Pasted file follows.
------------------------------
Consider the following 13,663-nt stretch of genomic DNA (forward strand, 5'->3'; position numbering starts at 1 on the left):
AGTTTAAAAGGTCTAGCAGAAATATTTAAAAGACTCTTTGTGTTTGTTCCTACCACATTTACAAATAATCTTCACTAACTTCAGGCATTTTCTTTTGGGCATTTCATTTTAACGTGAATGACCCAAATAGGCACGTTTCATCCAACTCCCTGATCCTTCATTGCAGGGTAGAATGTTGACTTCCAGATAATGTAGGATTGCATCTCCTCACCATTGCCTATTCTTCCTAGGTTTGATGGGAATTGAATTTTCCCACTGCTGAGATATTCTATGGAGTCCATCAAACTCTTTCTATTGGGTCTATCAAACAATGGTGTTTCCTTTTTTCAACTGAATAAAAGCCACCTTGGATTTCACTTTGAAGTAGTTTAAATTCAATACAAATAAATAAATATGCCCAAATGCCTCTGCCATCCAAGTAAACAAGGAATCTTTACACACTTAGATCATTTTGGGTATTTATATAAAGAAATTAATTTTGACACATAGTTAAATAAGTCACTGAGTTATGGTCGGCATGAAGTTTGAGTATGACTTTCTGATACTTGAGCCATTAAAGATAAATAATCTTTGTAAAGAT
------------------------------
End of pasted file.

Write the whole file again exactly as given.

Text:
Consider the following 13,663-nt stretch of genomic DNA (forward strand, 5'->3'; position numbering starts at 1 on the left):
AGTTTAAAAGGTCTAGCAGAAATATTTAAAAGACTCTTTGTGTTTGTTCCTACCACATTTACAAATAATCTTCACTAACTTCAGGCATTTTCTTTTGGGCATTTCATTTTAACGTGAATGACCCAAATAGGCACGTTTCATCCAACTCCCTGATCCTTCATTGCAGGGTAGAATGTTGACTTCCAGATAATGTAGGATTGCATCTCCTCACCATTGCCTATTCTTCCTAGGTTTGATGGGAATTGAATTTTCCCACTGCTGAGATATTCTATGGAGTCCATCAAACTCTTTCTATTGGGTCTATCAAACAATGGTGTTTCCTTTTTTCAACTGAATAAAAGCCACCTTGGATTTCACTTTGAAGTAGTTTAAATTCAATACAAATAAATAAATATGCCCAAATGCCTCTGCCATCCAAGTAAACAAGGAATCTTTACACACTTAGATCATTTTGGGTATTTATATAAAGAAATTAATTTTGACACATAGTTAAATAAGTCACTGAGTTATGGTCGGCATGAAGTTTGAGTATGACTTTCTGATACTTGAGCCATTAAAGATAAATAATCTTTGTAAAGAT